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Co-op kickstarts £15m fund for BAME apprenticeships

The Co-op is pledging an initial £500,000 and appealing to other employers to help generate a £15 million fund to create apprenticeships for candidates from BAME communities and those from low socio-economic backgrounds.


By channelling money from big businesses to smaller companies, the fund will provide apprenticeships for those most disadvantaged due to systemic prejudice or economic deprivation. Designed in conjunction with Business in the Community (BITC) and the Department for Education, the first transfers under the fund are expected to be available in April and will be open to companies and organisations in any sector.

How the scheme works

The initiative allows businesses across England to pledge unspent money from their apprenticeship levy. Other employers seeking to recruit apprentices from under-represented groups can register and be matched to businesses with spare money. Employers who register will be matched with a candidate that aligns to their own diversity and inclusion goals and requirements. Candidates who secure roles through the scheme will receive individual support, including mentoring.


“Apprenticeships are a vital part of the lives of thousands of young people as they start their careers – and vital for the UK economy and business competitiveness,” said Steve Murrells, CEO of Co-op Group. “Our levy sharing scheme is designed to ensure opportunities are fairly distributed and we believe it will help close an ‘opportunity gap’ that impacts so many young people.”

New diversity targets

The announcement is the Co-op’s first major move since the adoption last year of ambitious new diversity targets at the group, which employs over 62,000 people and has an annual turnover of £10 billion. These include maximising the use of the apprenticeship levy to benefit BAME communities, a commitment to double the representation of Black, Asian, and minority ethnic leaders and managers across the business by the end of 2022 and encouraging a strong focus on inclusion for supply chain partners.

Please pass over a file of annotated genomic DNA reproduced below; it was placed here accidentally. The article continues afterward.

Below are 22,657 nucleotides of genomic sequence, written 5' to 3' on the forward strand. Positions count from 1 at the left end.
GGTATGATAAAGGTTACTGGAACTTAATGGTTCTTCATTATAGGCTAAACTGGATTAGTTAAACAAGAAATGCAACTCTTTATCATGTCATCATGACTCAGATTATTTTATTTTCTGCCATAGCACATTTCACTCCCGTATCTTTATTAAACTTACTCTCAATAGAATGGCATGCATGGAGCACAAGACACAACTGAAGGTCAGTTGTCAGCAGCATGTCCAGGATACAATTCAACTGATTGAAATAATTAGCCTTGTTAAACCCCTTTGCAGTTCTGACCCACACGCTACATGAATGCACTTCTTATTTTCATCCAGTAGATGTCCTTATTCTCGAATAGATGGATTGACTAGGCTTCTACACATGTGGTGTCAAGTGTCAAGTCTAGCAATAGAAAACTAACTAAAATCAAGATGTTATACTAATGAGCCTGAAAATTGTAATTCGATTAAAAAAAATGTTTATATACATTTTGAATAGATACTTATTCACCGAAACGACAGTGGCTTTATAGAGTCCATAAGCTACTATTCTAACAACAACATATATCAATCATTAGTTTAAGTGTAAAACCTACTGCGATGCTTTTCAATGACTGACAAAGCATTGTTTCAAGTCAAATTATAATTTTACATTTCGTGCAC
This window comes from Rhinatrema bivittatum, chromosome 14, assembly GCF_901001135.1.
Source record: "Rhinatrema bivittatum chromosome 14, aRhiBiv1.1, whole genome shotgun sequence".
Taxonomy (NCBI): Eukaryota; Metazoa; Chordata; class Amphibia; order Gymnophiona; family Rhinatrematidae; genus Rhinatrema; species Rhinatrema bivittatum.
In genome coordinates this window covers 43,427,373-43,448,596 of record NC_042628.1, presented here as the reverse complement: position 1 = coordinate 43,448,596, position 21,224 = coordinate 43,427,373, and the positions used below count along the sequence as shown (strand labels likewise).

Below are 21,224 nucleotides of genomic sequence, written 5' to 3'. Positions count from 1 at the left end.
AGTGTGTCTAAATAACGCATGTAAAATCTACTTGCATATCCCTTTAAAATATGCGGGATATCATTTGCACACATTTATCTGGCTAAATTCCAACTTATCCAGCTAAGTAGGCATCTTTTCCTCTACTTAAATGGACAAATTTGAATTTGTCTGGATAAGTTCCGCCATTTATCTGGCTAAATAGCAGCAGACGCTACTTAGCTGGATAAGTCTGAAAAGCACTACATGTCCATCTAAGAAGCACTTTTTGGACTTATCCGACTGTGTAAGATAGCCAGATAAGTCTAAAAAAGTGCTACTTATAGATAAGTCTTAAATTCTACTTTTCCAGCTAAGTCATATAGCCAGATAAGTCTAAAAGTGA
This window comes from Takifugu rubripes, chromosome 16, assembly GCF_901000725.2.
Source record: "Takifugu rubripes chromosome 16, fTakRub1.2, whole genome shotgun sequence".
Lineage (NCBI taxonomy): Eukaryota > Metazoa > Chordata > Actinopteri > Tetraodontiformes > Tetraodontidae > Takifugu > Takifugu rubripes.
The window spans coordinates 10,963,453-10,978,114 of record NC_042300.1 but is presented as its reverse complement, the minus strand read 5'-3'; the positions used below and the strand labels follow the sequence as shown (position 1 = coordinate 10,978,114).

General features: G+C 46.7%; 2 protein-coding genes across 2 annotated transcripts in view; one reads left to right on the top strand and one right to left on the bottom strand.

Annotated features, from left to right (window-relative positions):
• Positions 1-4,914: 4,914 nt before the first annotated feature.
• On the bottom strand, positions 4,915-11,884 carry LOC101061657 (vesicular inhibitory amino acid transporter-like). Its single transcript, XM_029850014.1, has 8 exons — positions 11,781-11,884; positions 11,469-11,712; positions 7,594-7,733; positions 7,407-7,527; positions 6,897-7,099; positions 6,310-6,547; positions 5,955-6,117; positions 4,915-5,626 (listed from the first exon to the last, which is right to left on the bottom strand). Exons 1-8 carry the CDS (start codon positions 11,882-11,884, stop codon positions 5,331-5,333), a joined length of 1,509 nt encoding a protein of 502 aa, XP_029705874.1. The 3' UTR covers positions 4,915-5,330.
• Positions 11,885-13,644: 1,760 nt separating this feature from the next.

“At the Co-op we have ambitious plans to become more diverse and inclusive and create greater social mobility,” said Murrells. “We know we cannot do that alone and today I am calling on other employers to join us in this important initiative and on the journey to becoming truly inclusive.”

Closing the apprentice opportunity gap

Department for Education figures show that between August 2019 and July 2020, 9,500 young people from BAME communities missed out on apprentice opportunities. Although BAME communities make up 16% of the UK population, only 13.3% of apprentices come from those backgrounds.


“With 33% of black employees feeling their ethnicity will pose a barrier to their next career move, this initiative will be a great step forward to addressing inequalities that exist today,” said BITC Race Director Sandra Kerr CBE. “However, this will only succeed if enough businesses show their support. Business leaders should fund this initiative and show they are serious about changing the record for young black, Asian and minority ethnic people more broadly by signing the Race at Work Charter.”


Photo courtesy of Canva.com

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